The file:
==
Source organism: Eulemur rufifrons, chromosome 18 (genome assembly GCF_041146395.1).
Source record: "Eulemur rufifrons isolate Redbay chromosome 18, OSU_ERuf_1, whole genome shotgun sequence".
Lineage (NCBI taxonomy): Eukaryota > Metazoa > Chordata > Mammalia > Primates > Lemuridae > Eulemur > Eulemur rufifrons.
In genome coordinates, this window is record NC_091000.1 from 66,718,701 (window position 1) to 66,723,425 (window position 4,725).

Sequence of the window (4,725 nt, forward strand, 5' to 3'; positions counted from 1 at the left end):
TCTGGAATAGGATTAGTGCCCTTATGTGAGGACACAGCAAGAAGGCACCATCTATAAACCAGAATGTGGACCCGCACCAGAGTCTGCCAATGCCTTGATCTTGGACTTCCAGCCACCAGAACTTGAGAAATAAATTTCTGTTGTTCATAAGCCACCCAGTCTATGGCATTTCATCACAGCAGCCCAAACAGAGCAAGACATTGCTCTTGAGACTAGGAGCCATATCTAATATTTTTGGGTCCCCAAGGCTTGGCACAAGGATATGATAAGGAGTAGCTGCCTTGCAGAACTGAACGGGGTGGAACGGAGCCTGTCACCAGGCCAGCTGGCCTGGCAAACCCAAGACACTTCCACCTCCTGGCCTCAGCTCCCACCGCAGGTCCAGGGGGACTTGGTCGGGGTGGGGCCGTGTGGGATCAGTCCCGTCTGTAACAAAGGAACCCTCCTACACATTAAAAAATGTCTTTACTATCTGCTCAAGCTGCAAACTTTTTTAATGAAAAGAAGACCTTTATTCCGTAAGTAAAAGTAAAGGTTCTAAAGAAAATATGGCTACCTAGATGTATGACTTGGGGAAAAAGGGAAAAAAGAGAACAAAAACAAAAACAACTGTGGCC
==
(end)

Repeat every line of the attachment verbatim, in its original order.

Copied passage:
Source organism: Eulemur rufifrons, chromosome 18 (genome assembly GCF_041146395.1).
Source record: "Eulemur rufifrons isolate Redbay chromosome 18, OSU_ERuf_1, whole genome shotgun sequence".
Lineage (NCBI taxonomy): Eukaryota > Metazoa > Chordata > Mammalia > Primates > Lemuridae > Eulemur > Eulemur rufifrons.
In genome coordinates, this window is record NC_091000.1 from 66,718,701 (window position 1) to 66,723,425 (window position 4,725).

Sequence of the window (4,725 nt, forward strand, 5' to 3'; positions counted from 1 at the left end):
TCTGGAATAGGATTAGTGCCCTTATGTGAGGACACAGCAAGAAGGCACCATCTATAAACCAGAATGTGGACCCGCACCAGAGTCTGCCAATGCCTTGATCTTGGACTTCCAGCCACCAGAACTTGAGAAATAAATTTCTGTTGTTCATAAGCCACCCAGTCTATGGCATTTCATCACAGCAGCCCAAACAGAGCAAGACATTGCTCTTGAGACTAGGAGCCATATCTAATATTTTTGGGTCCCCAAGGCTTGGCACAAGGATATGATAAGGAGTAGCTGCCTTGCAGAACTGAACGGGGTGGAACGGAGCCTGTCACCAGGCCAGCTGGCCTGGCAAACCCAAGACACTTCCACCTCCTGGCCTCAGCTCCCACCGCAGGTCCAGGGGGACTTGGTCGGGGTGGGGCCGTGTGGGATCAGTCCCGTCTGTAACAAAGGAACCCTCCTACACATTAAAAAATGTCTTTACTATCTGCTCAAGCTGCAAACTTTTTTAATGAAAAGAAGACCTTTATTCCGTAAGTAAAAGTAAAGGTTCTAAAGAAAATATGGCTACCTAGATGTATGACTTGGGGAAAAAGGGAAAAAAGAGAACAAAAACAAAAACAACTGTGGCC